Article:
If you're not reconciling expenses well, you may have a major problem

If marketers can't frequently and accurately reconcile actual costs against their planned investments, they'll inevitably over or under-spend, and they will inevitably be unable to deliver their plan goals. In an increasingly real-time, high-precision business environment, marketing needs to keep pace with other business functions or anticipate some negative changes. 

Lessons from Mint

In the first decade of the century, personal budget management was revolutionized by the launch of mint.com, which delivered consumers a simplified way to manage their costs, and to align spending with their longer term goals. Today, mint.com continues to provide thought leadership and value to individuals managing their personal finances. In this blog, they provide best-practices for individual budget management, many of which translate to the business context, including.

• Know your income (or, in marketing, know your available budget at all times)
• Keep receipts and review them weekly (in marketing, reconcile your planned vs actual expenses)
• Set goals (👈 🙌 💯 for marketing)
• Build an emergency fund (in marketing, reserve budget for experiments and unforeseen costs)
• Identify necessary expenses... (know your obligations before you plan discretionary spend)
• Involve the whole family (involve the whole team in planning and execution of the budget)
• Use software and / or apps to help you. (we agree! 🤓✊)
 
Much of this, we have covered in previous blogs, especially here. The focus for this particular blog is the critically important topic of reconciling expenses. In the same way that, as individuals, we need to review our receipts and balance our budgets accordingly, marketers need to have accurate, up-to-date views of what has really been spent, what is planned, and how much is still available.

Is Marketing doing better than individuals?

 
We suspected anecdotally that there was a problem with timely expense reconciliation, but because we're nerds we wondered if marketing teams were doing this better than individuals. According to a 2019 debt.com poll, 67% of American consumers manage a personal budget. Are more than 67% of marketing teams regularly balancing their budgets? We decided to get some data through a poll and here's what we found:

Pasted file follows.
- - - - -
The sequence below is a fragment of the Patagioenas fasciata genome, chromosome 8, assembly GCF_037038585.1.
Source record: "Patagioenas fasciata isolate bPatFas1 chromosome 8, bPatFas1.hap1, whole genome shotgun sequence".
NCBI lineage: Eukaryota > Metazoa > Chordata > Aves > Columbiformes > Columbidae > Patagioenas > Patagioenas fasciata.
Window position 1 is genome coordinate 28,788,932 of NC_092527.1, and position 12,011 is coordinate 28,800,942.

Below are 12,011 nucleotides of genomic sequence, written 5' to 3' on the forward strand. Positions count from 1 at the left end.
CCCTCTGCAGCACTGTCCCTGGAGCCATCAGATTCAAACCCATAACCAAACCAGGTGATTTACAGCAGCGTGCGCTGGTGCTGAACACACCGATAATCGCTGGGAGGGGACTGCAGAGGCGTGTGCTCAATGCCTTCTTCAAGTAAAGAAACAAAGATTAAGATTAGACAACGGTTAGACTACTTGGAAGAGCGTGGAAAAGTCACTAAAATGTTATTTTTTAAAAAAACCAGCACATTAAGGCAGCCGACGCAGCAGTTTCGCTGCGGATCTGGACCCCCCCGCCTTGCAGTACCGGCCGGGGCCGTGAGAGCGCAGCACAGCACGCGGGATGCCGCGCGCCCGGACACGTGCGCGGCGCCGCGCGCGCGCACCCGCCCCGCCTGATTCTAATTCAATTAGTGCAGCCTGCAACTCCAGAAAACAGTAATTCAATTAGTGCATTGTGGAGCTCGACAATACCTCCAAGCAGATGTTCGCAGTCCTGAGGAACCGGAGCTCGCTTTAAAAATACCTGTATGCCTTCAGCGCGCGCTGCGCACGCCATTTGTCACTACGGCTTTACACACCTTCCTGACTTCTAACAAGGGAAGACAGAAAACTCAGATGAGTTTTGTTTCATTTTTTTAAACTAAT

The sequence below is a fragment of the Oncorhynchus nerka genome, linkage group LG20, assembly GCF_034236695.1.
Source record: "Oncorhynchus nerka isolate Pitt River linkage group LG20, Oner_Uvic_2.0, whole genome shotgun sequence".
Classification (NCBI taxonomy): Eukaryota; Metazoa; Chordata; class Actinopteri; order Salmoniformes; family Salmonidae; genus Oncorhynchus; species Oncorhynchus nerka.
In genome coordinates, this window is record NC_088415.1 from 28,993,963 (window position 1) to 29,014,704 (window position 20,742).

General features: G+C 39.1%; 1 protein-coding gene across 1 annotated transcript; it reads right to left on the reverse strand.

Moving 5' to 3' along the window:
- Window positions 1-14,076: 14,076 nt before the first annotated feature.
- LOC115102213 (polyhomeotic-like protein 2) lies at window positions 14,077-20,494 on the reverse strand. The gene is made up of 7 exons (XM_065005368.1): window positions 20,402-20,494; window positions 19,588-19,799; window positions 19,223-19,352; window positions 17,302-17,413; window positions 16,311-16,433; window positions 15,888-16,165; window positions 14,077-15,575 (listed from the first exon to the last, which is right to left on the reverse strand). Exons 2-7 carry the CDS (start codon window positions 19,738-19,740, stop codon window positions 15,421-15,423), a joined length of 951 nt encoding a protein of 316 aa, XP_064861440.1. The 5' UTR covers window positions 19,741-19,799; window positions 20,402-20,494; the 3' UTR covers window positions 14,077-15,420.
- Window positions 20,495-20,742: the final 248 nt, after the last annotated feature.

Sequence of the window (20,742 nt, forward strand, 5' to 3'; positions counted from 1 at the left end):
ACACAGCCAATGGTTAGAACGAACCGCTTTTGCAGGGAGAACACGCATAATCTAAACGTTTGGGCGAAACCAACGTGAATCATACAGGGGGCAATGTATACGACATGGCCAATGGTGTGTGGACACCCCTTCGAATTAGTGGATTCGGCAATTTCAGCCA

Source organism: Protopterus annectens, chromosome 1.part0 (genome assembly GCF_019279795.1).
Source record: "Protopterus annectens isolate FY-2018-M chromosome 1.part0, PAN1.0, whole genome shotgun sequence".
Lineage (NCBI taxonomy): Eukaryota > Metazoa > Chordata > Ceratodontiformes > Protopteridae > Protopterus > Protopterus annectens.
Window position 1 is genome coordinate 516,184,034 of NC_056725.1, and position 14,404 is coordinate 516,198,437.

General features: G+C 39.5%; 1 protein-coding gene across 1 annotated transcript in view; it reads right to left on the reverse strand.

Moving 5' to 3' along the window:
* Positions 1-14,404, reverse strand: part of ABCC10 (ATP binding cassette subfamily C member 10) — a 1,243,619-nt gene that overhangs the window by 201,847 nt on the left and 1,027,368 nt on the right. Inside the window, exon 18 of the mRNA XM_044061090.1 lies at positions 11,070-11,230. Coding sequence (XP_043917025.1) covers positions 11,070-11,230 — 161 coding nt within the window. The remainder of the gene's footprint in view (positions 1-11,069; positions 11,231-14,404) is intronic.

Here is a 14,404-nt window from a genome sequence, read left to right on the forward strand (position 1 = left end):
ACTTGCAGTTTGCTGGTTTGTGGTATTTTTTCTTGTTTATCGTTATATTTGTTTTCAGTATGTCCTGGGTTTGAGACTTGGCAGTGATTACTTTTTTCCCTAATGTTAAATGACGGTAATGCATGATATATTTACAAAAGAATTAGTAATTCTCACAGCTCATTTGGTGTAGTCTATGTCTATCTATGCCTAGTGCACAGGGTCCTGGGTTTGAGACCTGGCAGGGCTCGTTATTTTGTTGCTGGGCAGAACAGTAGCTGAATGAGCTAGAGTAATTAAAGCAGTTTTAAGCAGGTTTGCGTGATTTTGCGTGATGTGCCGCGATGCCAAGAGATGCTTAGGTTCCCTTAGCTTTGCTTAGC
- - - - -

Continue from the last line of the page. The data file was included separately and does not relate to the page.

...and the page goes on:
expense_reconciliation-2
 
 
😬
 
Given that the vast majority of budgets are being run off disconnected spreadsheets, we don't believe true real-time reconciliation can be happening as much as 18% of the time (i.e. as the expense is released by finance it is immediately updated in the marketing system of record). Even if we stretch the interpretation to mean "more frequently than monthly", it's just a small proportion of all marketers that has a close-to-current view of budget availability. 

Conversely, 82% of marketers are reconciling expenses at a monthly or slower pace. While we expected to see the majority of the market fall into the monthly and quarterly segments, we were surprised to see 26% reporting that they never reconcile their actual expenses with their planned expenses. That is truly driving blindfolded. 
 
If people ran their household budgets on similar timeframes, there would be many more bounced checks and overdrawn fees, and more importantly, people failing to achieve their goals. It would seem to be a fruitful area to improve marketing operationally by (a) ensuring that expenses are reconciled (b) they are reconciled frequently (c) they are reconciled quickly (even automatically)

What's in the way of reconciling expenses the right way?

1. Data mismatch.

Marketers don't (and shouldn't) think of marketing expenses in terms of GL (general ledger) codes that the finance team might use in its accounting system. For example, most finance teams group together similar types of expenses and treat them as a category, such as "Advertising", "Travel", "Outside Services" and so on.
 
This approach poses challenges for marketers, because they need to think in completely different terms. Imagine a marketing team that allocates $200K to a re-branding campaign. Within that campaign, they may need to carry out multiple types of advertising (print, billboard, digital...), they may need to travel to meet with customers and consultants, and they may have multiple outside services that they call on (brand consultants, creative agencies, video services, and so on). All of those diverse expenses under advertising are just lumped into "Advertising" in the finance system, along with all the other advertising costs from all other campaigns. The disparate consultants and contractors are lumped into "Outside Services". The budget of the re-branding campaign can't be accommodated in the finance system - in other words, it doesn't exist in a system of record outside of marketing, and maybe not even there. This type of scenario is almost universal, in which marketing apples don't look like finance oranges.

2. Manual Reconciliation